Innovation and Entrepreneurship- Ingram's Magazine August 2012


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Interview with Executives on Innovation and Entrepreneurship.

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Innovation and Entrepreneurship- Ingram's Magazine August 2012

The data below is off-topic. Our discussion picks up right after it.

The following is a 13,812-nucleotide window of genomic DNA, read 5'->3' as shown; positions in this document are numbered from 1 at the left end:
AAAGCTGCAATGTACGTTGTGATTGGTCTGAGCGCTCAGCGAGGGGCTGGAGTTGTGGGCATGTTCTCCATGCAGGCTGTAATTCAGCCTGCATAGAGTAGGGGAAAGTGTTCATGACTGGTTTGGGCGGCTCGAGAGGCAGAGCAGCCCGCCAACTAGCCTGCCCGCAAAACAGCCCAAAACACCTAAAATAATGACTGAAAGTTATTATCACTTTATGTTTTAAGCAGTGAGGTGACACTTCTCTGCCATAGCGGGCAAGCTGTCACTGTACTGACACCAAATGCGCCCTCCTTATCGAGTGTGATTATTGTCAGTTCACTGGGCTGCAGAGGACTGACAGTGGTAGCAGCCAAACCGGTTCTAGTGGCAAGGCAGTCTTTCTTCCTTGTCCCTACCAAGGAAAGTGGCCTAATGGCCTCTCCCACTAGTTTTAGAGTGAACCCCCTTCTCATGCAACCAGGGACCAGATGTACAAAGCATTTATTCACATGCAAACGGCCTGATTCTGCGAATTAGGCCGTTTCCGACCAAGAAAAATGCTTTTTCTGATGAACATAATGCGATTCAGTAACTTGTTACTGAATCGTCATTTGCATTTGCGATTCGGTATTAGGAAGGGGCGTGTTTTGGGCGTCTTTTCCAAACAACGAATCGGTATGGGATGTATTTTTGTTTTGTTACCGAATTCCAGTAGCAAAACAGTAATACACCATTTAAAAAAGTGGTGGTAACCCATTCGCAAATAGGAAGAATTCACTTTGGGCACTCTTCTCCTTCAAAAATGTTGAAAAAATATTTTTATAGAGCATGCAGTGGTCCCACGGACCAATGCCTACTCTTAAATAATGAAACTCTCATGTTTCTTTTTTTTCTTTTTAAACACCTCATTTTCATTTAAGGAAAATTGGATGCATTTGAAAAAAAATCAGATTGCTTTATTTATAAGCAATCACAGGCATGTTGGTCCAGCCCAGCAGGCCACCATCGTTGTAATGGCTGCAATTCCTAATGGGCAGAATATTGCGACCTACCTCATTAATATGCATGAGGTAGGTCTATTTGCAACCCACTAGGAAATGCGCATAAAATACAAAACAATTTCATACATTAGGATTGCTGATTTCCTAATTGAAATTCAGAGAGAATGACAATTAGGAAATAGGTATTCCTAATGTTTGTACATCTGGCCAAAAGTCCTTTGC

1. 1. This is just a glimpse of what innovation looks like in Kansas City at this time:• TVAX Biomedical is working on breakthrough technologies for treatment of brain and kidneycancers, and has received FDA authorization for its first round of final human trials. The Lenexa-based firm hasn’t developed a cure—yet—but CEO Gary Wood has reason to believe a majorvictory in the war on cancer is within reach.• Toby Rush’s fledgling EyeVerify, also in Lenexa, is breaking new ground in mobile-devicesecurity using eye-vein biometrics, a technology that surpasses passwords, key fobs, access cards—even iris and fingerprint scans.• The Center for Animal Health Innovation, based in Olathe, is taking a new approach to theconcept of commercializing animal-health research, generating inquiries from domestic andforeign companies alike about doing business in the region’s animal-health corridor. An earlysuccess: Aligning with a K-State researcher to commercialize a novel natural antibiotic to treatmastitis in dairy cattle—a condition that inflicts an estimated $2 billion in losses on that industryevery year.• Bruce Steinberg, in the final stages of negotiating his first grocery shelf space for what hebelieves will be a disruptive force in a field as well-established as ketchup production. His FineVines Artisanal Ketchup varieties are being produced in Independence to bring productdifferentiation to a $500 million consumer category sorely lacking it. Ingramʼs Magazine - August 2012 p.64-65